Relatively few crop circles have appeared in British fields this year. This could be because the space aliens who make them are busy elsewhere, or it could be because their human makers have been hampered by the widespread flooding that occurred in the UK this summer.

The Oxford Mail interviewed Geoff Amber, of the Oxfordshire Centre for Crop Circle Studies, who claims that 90% of crop circles are made by "non-humans" (farm animals? sudden gusts of wind?). Ambler says:
"Two years ago it was very prolific and last year was rather good. But they don't seem to have come back to Oxfordshire this year.
"After the terrific storm on July 20 the crop circles seemed to dramatically stop. Usually in that period up to July 30 we have a huge influx of circles but after the big floods there wasn't much anywhere in the region for five or six days.
"But there's no rhyme or reason for it. Some years are better than others. It may be that we have missed some this year and they have been chopped down by farmers before they have been found."
I hope people don't ever get bored and stop making crop circles, because even if they are man-made, they're still cool to look at.
Categories: Extraterrestrial Life
Posted by Alex on Wed Aug 15, 2007
Comments (2)
An unidentified Malaysian man ran a dental practice out of his home for 29 years -- without any kind of dental training. He learned his trade by carrying the bags of an army dentist for sixteen years. But apparently while he was carrying bags he was also observing closely, because he later figured he could do what the dentist did. And the truth is, after 16 years of watching the guy, he might have been right. The fake dentist charged 20 ringgit for extractions and 130 ringgit for dentures. The police have now arrested him and charged him with illegally practicing dentistry.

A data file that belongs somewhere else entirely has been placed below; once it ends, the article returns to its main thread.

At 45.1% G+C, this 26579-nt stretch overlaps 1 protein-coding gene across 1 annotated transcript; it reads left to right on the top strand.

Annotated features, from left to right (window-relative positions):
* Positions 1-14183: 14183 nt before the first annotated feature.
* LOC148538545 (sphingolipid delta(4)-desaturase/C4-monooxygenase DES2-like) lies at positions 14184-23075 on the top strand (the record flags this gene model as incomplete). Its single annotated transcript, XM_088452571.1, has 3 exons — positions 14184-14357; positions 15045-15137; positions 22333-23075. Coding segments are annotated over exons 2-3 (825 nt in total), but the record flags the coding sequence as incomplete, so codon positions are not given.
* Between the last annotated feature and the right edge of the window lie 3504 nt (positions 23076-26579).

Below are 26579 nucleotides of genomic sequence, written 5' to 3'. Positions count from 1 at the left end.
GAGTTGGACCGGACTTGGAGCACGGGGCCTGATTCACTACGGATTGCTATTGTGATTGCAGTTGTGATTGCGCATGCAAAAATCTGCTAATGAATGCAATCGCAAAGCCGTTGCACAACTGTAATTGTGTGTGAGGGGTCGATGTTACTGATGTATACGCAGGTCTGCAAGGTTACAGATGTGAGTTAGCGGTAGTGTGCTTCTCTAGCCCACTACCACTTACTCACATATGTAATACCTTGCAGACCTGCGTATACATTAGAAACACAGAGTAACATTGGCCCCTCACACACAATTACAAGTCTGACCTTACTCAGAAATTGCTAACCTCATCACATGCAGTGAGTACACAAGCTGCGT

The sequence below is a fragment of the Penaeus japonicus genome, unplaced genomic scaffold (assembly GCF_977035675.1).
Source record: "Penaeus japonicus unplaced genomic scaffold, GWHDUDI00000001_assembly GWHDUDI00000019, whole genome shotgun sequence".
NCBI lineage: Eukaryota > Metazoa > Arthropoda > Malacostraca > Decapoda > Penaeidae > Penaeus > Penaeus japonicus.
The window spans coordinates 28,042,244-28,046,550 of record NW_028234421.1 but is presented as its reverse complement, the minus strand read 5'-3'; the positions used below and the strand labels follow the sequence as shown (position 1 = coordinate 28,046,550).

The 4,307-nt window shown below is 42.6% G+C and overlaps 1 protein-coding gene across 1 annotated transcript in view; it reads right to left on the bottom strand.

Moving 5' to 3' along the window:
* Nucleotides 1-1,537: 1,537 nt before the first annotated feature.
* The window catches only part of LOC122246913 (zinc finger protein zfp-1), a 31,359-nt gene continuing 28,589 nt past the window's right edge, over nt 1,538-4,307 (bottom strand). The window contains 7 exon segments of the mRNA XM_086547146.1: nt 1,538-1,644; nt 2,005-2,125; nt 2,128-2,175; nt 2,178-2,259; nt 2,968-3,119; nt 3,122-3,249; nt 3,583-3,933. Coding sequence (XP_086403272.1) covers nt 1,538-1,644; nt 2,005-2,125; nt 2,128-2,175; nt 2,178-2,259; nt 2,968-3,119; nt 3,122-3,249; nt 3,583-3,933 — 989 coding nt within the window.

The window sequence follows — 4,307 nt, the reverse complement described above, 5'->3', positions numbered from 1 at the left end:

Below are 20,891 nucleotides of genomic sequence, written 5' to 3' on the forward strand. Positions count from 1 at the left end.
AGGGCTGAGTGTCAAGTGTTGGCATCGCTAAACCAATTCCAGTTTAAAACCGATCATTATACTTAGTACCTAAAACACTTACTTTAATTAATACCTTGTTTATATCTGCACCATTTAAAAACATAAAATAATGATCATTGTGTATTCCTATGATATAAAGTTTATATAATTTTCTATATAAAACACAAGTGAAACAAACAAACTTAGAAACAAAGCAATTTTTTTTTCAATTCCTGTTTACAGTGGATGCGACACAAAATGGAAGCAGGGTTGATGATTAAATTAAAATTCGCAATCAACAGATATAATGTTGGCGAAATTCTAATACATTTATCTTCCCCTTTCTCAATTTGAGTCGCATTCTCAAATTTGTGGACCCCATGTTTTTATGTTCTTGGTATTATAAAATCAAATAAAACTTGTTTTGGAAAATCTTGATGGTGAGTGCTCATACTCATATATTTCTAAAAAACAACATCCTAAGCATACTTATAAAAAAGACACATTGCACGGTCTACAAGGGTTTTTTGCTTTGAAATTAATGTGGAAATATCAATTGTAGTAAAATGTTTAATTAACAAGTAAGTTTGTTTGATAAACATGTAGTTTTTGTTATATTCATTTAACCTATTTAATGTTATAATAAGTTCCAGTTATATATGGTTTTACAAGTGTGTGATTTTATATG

Categories: Health/Medicine, Identity/Imposters
Posted by Alex on Wed Aug 15, 2007
Comments (1)
Christopher Crowe had pleaded guilty to domestic battery. When the judge asked his wife to stand up and state if she accepted the plea deal, 47-year-old Rebecca Crowe stood up and said she did. But Rebecca was actually his mother. (Let's hope she was just pretending to be his wife, and it wasn't anything weirder.) The court realized the deception when a prosecutor later saw a picture of Crowe's actual wife.

The article also notes: "Courtroom personnel later admitted they thought the woman looked too old." But that wouldn't have been a good basis for suspecting fraud because older woman/younger man matches are becoming much more common. The most frequently cited example are Demi Moore and Ashton Kutcher, who are 15 years apart in age, but I'm in this demographic too because my wife, Beverley, is ten years older than I am. Though she definitely would never be able to pass for my mother. I think I seem older than she does.
Categories: Identity/Imposters, Sex/Romance
Posted by Alex on Wed Aug 15, 2007
Comments (1)
Once again, I've redesigned the look of the front page. What prompted the redesign was that quite a few people had mentioned to me that they didn't realize the site was anything more than the blog. So I've put links to the entire contents of the site right up top where they're harder to miss. This also allows me to feature the hoax forum more prominently, and increase the width of the column for the blog. One of these days, after I win the lottery, I'll get a professional to design the site. But until then, we'll see how this format works out.
Categories: Miscellaneous
Posted by Alex on Tue Aug 14, 2007
Comments (20)